Sounds and Yoga
There’s a good divide between yoga lovers about having music or ambient noise when getting in a session, and being in complete silence. While we can’t push one or the other, we can say that when we covered the art of Mantra Yoga (Japa), we do know that chanting it aloud or silently in your mind affects your inner being and directs the flow of energy into and through your charkas and meridians. Otherwise, we’ve got two views on sound and silence during practice, followed by some recommendations for a few good sounds before and after a session.
The Case Against Sound
When you really want to go into yourself, one belief is that sounds is distracting and takes away from your focus. Obviously, if you are listening to gangster rap or death metal, have loud neighbors screaming and traffic noises around you, it’s going to be a challenge to practice regardless. When you truly want to focus on your thoughts and your breathing, sounds, whether they are music or background noise, are a distraction. At the most, ambient noise such as the ocean waves for those who love practicing on the beach are good because they are natural and can help you tune in with the universal harmony. Otherwise, sitting in silence allows you to hear the inner noise and eventually quiet it as you move through your forms.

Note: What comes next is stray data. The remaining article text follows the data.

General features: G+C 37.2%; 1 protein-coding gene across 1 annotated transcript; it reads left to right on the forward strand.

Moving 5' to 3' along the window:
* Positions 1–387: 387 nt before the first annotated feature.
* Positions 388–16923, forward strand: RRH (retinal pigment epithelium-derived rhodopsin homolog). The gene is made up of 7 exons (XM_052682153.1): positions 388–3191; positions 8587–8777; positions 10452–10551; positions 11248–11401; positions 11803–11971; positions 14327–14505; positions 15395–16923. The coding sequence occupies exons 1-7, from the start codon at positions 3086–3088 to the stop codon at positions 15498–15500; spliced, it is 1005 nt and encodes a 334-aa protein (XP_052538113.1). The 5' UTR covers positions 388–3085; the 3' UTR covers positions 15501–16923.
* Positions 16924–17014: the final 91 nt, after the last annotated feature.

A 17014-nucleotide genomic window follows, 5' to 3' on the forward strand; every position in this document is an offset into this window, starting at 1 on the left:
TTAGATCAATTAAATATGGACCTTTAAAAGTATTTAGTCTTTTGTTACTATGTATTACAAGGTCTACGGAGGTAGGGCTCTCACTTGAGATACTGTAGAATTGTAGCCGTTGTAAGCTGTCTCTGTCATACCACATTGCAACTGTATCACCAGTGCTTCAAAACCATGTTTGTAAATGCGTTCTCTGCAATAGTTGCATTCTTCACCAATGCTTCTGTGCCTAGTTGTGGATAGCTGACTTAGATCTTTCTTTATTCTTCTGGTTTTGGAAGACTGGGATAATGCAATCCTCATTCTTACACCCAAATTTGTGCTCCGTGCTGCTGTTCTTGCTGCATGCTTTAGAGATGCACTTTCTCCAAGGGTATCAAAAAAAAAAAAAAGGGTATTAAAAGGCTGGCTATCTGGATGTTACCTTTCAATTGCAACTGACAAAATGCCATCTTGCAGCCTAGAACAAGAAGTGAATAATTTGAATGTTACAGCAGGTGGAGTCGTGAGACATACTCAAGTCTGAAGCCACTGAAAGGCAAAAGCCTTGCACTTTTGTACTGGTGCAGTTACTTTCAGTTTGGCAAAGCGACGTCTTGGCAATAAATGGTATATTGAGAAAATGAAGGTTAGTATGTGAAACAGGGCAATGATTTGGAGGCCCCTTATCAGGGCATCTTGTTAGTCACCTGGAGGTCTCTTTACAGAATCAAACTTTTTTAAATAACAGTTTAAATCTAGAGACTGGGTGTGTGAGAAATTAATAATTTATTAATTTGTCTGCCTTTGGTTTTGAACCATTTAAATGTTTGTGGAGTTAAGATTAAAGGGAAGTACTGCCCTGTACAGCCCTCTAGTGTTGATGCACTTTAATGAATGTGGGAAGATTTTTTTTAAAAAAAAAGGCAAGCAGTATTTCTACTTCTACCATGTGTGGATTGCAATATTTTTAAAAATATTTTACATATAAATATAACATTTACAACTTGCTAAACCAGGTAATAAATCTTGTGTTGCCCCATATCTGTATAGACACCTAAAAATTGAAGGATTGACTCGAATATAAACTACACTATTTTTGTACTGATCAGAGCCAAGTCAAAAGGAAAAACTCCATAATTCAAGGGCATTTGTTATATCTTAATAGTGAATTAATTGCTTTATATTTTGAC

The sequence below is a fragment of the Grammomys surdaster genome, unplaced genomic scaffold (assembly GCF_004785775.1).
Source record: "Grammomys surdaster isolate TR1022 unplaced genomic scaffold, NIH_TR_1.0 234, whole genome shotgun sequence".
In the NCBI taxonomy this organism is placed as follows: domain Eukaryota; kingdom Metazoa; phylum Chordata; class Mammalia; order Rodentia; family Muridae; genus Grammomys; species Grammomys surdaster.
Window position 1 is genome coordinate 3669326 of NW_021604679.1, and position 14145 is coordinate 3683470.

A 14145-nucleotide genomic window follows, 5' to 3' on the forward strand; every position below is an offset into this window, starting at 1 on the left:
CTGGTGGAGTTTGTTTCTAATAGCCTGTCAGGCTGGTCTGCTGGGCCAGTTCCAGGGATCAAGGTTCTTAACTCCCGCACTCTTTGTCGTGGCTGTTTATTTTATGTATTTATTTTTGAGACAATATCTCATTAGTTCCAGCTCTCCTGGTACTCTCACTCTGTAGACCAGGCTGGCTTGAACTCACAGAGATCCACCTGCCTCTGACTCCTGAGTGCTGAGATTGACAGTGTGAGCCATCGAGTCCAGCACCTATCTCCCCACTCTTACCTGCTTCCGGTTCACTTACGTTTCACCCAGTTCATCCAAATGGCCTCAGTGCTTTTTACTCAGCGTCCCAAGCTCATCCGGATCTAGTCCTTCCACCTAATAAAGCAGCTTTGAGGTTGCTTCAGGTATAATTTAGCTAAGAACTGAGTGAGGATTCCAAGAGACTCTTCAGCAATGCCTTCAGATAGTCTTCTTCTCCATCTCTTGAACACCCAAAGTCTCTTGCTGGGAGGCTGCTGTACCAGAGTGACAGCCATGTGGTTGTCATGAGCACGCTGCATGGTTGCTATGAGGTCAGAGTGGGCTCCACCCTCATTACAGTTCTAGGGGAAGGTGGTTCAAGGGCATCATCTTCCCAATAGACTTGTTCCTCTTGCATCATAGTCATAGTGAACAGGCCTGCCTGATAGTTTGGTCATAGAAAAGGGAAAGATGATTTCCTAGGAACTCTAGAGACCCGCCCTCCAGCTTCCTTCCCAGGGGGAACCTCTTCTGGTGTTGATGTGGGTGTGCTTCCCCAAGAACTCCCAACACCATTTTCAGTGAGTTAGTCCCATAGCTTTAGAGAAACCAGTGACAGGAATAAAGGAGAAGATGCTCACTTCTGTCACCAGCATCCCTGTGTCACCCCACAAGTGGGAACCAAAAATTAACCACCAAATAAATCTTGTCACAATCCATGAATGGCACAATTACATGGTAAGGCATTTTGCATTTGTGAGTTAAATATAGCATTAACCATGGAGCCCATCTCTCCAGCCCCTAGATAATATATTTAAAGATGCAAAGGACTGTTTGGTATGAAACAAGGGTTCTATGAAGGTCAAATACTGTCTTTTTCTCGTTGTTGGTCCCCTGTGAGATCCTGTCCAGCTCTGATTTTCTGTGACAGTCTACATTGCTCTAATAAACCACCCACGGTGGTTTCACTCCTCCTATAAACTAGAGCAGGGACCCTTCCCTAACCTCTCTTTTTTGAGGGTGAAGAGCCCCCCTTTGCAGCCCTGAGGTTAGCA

The Case For Sound
On the other hand, some people love music, and will turn on mantra chanting or Gregorian monks singing, and New Age-y type melodies, because it helps them relax and get them into their flow better than silence. Music is for people who want to really get into their practice by choosing how to drown out other noises with something both pleasant to the ears and uplifting for their spirits. Not surprisingly, some people listen to music because they have a hard time listening to their inner noise, such as thoughts about what to cook for dinner, text messages they are waiting for, or those jerks at work—music can be used as a tool and ally for the yoga student to separate and escape. Also, it helps create a flow as well, kind of like an inner dance to music you are hearing.
A Few Good Sounds and Silent Moments
While it is ultimately up to you to decide on keeping silent or playing music during your practice, what we can tell you are a few hints on necessary silences and augmentative sounds for adding to your sessions:
Start out with some silence and end with a silent meditation in corpse position. This creates a framing device that helps make your session sacred and separates you from the mundane world.
Before and after the silence, using a Himalayan Singing Bowl or Tingsha cymbals to “tune in” as well.
Mantras are great for re-directing your thoughts, and are best done around the beginning and just at the end before you lay in silence.